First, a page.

Not A Mourning Person? How To Handle Complicated Emotions At A Funeral

Not everybody is suited for spells of hysterical crying after a loved one passes away. Sometimes this is true even at the funeral. It doesn't necessarily mean that you are in denial or not willing to deal with your grief if you are feeling a variety of things in the immediate aftermath of a death. When it comes to handling complex emotions after a death, many people will have certain expectations of what mourning looks like. Here's how to handle complicated emotions at a funeral.

Step #1: Process the Fact That Everyone Grieves Differently

Given the deep loss, the immense pressures of a death in the family, and the inevitable life changes that come with a death, you may be overwhelmed at the funeral of a loved one. In addition to going through different stages of the grieving process, you may feel many different things within a couple of hours or a single day. Accept the fact that you don't have to grieve in a linear process. You may not feel like shedding a single tear on the day of your loved one's funeral, and that's okay.

Step #2: Control Your Response to People

Most people who attend the funeral are going to expect you to be obviously in mourning since your loved one has recently passed away. Although many mourners simultaneously feel relief among other emotions, you will likely not be understood if you seem joyful at the funeral. It's up to you whether you want to let your loved ones know that you are feeling a lot of complex emotions at a funeral. While you may not be able to control how you feel, you are in complete control of how you respond to those around you. They don't need to know anything that you don't choose to share with them. Protect yourself and only let those you trust in on how you are truly feeling.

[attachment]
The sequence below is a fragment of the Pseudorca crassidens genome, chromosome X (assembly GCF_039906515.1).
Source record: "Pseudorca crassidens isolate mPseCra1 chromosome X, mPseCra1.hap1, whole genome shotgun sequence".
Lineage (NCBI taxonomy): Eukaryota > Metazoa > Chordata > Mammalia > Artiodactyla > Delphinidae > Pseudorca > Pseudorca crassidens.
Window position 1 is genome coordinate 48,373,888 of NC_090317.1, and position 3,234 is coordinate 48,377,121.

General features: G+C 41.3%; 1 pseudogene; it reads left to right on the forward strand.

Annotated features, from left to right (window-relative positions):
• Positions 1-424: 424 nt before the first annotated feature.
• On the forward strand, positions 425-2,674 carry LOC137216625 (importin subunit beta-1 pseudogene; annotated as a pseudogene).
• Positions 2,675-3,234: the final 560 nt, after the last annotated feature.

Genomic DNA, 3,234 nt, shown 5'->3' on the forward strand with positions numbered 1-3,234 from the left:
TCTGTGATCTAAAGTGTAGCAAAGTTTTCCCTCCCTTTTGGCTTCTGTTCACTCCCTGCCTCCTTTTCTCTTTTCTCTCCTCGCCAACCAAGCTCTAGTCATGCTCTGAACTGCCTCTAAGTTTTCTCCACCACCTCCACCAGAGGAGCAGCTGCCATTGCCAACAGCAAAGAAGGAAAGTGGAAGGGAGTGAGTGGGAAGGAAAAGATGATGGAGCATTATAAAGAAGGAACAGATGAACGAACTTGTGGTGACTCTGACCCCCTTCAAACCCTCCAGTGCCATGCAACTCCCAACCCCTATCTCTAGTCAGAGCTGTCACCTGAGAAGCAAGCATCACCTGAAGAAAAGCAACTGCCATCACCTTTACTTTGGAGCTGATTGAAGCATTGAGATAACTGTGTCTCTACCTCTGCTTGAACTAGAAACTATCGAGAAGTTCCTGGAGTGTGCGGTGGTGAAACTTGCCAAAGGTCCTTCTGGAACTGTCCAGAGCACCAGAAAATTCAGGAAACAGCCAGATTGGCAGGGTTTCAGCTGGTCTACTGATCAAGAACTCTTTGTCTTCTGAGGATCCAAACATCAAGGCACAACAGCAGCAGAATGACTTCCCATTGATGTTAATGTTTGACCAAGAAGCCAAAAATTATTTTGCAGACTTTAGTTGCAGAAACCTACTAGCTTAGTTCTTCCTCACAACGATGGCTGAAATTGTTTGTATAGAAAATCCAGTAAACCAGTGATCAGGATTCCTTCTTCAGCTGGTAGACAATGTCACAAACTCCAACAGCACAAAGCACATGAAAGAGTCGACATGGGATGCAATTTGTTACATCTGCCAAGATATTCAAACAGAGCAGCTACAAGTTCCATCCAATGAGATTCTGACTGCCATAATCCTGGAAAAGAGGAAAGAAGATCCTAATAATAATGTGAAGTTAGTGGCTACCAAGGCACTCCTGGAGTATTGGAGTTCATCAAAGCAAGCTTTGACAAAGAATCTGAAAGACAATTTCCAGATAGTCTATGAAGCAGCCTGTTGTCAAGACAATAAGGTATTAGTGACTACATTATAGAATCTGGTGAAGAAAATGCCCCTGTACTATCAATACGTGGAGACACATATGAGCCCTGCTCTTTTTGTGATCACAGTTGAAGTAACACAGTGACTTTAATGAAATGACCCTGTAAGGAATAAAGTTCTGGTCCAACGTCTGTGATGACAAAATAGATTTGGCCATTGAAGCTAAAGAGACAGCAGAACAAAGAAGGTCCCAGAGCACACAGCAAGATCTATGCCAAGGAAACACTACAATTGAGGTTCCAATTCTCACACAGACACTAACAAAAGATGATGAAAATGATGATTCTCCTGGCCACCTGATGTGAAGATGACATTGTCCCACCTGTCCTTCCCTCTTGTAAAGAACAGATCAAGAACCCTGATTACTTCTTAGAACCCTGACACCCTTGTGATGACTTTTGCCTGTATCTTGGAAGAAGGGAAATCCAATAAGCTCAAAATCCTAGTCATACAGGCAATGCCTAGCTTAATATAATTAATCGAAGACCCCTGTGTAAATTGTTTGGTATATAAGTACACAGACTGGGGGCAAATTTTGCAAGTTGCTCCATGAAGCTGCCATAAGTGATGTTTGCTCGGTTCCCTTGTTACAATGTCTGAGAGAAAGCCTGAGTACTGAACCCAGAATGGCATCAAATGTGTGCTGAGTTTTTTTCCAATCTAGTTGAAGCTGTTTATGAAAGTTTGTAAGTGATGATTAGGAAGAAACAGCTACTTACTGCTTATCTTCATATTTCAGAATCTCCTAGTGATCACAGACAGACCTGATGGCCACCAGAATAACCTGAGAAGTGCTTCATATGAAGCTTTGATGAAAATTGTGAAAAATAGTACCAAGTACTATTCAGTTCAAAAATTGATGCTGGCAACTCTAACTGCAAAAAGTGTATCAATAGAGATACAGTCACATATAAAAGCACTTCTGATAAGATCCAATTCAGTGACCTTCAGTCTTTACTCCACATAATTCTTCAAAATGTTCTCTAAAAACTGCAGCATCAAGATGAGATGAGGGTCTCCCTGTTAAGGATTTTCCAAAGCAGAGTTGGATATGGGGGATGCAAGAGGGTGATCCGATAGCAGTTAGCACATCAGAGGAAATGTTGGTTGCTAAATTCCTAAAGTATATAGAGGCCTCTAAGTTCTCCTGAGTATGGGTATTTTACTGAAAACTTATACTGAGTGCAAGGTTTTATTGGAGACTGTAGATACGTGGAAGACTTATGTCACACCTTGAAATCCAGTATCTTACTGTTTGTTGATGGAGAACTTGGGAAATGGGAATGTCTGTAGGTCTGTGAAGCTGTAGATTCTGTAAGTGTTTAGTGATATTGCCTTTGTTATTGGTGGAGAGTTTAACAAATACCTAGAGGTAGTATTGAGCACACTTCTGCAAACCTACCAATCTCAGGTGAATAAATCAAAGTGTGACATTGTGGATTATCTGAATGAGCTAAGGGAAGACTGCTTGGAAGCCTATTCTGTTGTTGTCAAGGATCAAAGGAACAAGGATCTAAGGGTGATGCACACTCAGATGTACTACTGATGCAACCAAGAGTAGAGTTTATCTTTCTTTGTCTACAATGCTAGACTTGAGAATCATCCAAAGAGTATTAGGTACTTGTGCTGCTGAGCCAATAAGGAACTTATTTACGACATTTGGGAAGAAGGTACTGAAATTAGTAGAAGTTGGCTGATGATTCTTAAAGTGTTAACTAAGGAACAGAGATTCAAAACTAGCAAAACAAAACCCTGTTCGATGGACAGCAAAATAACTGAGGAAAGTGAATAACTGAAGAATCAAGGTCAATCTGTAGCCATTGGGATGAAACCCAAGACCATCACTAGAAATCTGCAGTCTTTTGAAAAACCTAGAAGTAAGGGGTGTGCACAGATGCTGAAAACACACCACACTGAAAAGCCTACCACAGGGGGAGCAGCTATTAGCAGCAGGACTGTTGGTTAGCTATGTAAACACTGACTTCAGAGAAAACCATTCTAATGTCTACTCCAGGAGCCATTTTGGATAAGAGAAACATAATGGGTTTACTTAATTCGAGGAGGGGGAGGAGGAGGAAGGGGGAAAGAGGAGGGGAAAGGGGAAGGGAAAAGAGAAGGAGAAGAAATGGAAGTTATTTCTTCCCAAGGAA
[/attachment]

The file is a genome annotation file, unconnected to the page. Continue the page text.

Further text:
Step #3: Take Actions to Honor Your Loved One

No matter how you feel at a funeral, it's important to act in a loving way at someone's memorial service. After all, it is the opportunity for those who loved the deceased to share their grief and honor their memories of the person. If you are feeling angry or resentful about the individual who passed away, do not address those feelings at the funeral. There will be plenty of time to get out your frustrations in the days that follow the funeral.

Finally, keep in mind that you are entitled to feel any way that you naturally do at the funeral of a loved one. No feeling is wrong in and of itself. Only actions are good or bad. Feelings never are. If you are having a hard time coping with the differences in the way you feel and the way that you think you should feel, it is a good idea to see a therapist, such as those found at Gillies Funeral Chapel, for grief counseling. The funeral only lasts a day, but ongoing complications with how you feel should be addressed with a caring professional who can guide you through the grieving process. No matter how you may feel in the aftermath of a death, it's possible to be truly happy again.